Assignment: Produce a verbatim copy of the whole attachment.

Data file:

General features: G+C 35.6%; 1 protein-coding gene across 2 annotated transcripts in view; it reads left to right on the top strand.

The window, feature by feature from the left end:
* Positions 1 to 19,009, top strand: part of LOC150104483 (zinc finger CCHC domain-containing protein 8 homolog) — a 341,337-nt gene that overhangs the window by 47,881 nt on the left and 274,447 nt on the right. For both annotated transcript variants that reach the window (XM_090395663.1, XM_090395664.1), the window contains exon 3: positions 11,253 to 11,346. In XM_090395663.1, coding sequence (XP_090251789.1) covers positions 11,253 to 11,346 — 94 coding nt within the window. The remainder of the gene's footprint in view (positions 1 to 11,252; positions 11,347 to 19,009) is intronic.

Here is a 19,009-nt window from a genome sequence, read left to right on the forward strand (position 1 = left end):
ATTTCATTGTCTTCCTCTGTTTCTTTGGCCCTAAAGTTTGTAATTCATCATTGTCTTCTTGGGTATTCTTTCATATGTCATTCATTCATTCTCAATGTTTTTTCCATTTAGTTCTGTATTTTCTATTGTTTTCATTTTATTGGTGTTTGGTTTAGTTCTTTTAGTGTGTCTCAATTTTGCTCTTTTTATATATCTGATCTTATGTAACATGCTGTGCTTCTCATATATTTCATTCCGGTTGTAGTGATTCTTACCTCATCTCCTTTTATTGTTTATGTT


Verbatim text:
General features: G+C 35.6%; 1 protein-coding gene across 2 annotated transcripts in view; it reads left to right on the top strand.

The window, feature by feature from the left end:
* Positions 1 to 19,009, top strand: part of LOC150104483 (zinc finger CCHC domain-containing protein 8 homolog) — a 341,337-nt gene that overhangs the window by 47,881 nt on the left and 274,447 nt on the right. For both annotated transcript variants that reach the window (XM_090395663.1, XM_090395664.1), the window contains exon 3: positions 11,253 to 11,346. In XM_090395663.1, coding sequence (XP_090251789.1) covers positions 11,253 to 11,346 — 94 coding nt within the window. The remainder of the gene's footprint in view (positions 1 to 11,252; positions 11,347 to 19,009) is intronic.

Here is a 19,009-nt window from a genome sequence, read left to right on the forward strand (position 1 = left end):
ATTTCATTGTCTTCCTCTGTTTCTTTGGCCCTAAAGTTTGTAATTCATCATTGTCTTCTTGGGTATTCTTTCATATGTCATTCATTCATTCTCAATGTTTTTTCCATTTAGTTCTGTATTTTCTATTGTTTTCATTTTATTGGTGTTTGGTTTAGTTCTTTTAGTGTGTCTCAATTTTGCTCTTTTTATATATCTGATCTTATGTAACATGCTGTGCTTCTCATATATTTCATTCCGGTTGTAGTGATTCTTACCTCATCTCCTTTTATTGTTTATGTT